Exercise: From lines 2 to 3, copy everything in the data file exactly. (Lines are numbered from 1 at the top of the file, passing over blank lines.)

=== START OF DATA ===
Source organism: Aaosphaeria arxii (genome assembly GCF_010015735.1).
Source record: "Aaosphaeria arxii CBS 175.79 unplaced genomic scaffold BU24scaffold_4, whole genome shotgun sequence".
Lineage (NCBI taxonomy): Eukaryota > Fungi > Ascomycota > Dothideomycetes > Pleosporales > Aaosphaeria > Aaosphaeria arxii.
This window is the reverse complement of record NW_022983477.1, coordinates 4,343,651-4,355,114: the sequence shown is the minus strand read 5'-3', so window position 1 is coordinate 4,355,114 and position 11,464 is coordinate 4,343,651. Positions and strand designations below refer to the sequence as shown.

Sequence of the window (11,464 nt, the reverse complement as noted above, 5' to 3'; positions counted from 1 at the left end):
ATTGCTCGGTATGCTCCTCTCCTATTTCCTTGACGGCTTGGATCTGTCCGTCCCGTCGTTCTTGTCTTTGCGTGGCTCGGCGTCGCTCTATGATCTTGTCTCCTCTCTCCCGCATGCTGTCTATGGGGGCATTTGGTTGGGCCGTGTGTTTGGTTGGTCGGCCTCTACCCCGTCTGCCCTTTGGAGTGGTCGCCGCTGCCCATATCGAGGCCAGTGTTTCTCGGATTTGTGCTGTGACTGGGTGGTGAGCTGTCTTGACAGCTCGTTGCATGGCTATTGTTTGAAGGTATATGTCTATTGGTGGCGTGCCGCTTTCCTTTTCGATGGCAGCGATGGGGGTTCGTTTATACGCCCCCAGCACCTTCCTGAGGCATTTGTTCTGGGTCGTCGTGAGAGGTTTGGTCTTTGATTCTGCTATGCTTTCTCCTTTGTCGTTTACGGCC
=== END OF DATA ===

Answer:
Source record: "Aaosphaeria arxii CBS 175.79 unplaced genomic scaffold BU24scaffold_4, whole genome shotgun sequence".
Lineage (NCBI taxonomy): Eukaryota > Fungi > Ascomycota > Dothideomycetes > Pleosporales > Aaosphaeria > Aaosphaeria arxii.